Weekly College Column

Make the most of campus visits

Besides a home purchase, a college education is the single largest expense and investment you’ll likely ever make. Just as you would never think to buy a home sight unseen, selecting a college shouldn’t be made solely on information gathered from a guidebook, a Web site or a school’s reputation. Seeing a college in the flesh, walking around the campus, getting a feel for the college culture and talking to students will enrich your decision-making process.

A campus visit usually has two or three parts: an information session, a tour and possibly an interview. The information session will answer questions about the student population, academic life, student life and the admissions process. Campus tours are usually guided by a student, so it’s a great time to get a student’s perspective of the school. Smaller colleges encourage interviews; many larger colleges don’t have the capacity to offer interviews to all prospective students.

Here’s how you can make the most of your visits:

  • Plan ahead. Call the Admissions Office to schedule your visit. If possible, go when classes are in session. You’ll want to see the crowds between classes. An empty campus is not very appealing. Be aware that spring break is a popular time to visit, and some schools have limited space for their information sessions.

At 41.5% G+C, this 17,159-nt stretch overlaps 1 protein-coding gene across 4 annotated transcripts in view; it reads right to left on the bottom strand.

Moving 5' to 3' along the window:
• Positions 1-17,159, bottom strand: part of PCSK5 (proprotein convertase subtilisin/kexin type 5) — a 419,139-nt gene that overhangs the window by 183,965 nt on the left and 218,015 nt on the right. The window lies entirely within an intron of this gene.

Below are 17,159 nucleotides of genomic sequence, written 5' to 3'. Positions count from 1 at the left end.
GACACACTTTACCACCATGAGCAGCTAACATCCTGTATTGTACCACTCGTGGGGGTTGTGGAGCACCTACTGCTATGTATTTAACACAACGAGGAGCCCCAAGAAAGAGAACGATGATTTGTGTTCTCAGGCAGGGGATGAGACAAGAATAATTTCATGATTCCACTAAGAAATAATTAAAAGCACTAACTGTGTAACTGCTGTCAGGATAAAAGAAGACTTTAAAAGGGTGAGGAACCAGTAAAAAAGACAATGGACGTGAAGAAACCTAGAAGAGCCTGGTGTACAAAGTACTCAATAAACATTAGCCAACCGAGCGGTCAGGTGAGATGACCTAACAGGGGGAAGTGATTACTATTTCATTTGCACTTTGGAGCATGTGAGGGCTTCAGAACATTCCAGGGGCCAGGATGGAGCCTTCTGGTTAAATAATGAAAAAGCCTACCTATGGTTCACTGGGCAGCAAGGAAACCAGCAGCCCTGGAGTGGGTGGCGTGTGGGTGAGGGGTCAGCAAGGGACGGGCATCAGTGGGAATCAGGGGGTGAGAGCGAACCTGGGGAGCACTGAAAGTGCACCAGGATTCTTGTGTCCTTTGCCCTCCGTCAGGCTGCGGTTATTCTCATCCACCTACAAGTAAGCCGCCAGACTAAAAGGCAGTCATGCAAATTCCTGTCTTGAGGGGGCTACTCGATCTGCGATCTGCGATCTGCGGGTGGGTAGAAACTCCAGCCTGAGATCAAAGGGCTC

• Dress appropriately. Most tours will take place regardless of the weather, so be prepared. Don’t forget an umbrella. If it’s too hot, it makes great shade. If it’s rainy, you’ll stay dry. Wear comfortable shoes; you’ll be walking across campus.
  • Document your trip. Take notes from each session. Bring a camera. It will help you remember the schools when you return.
  • Grab a campus newspaper. Read through the latest issue, find out the hot topics on campus, check out what people do for entertainment.
  • Tune in to campus radio. It’s a great way to investigate the range of musical tastes, politics and cultural opportunities.
  • Sit in on a class. Make arrangements ahead of time. Research the online syllabus, e-mail the professor requesting permission and arrive early to introduce yourself.
  • Ask questions. Wander around. Ask students, not guides, what they love about their school, what’s the one thing they would change and why they chose this college.
  • Eat on campus. Try the cafeteria food and talk to students there.
  • Check out dorms. Try to see a freshman dorm room that wasn’t shown on the tour.
  • Stay in touch. Make sure to get the business cards of anyone you meet — admissions officers, professors, even tour guides. Send them thank-you notes and keep in touch.

Next week: What parents can do to help.

College Tour Tips

  • Try not to be judgmental. Don’t hate or love a school because the food was terrible or you had a fabulous tour guide.
  • Do your homework at home, and ask good questions when you’re on campus. Don’t ask questions you can find out from the Web.
  • Look for consistency in the message presented. Ask the same question of several people

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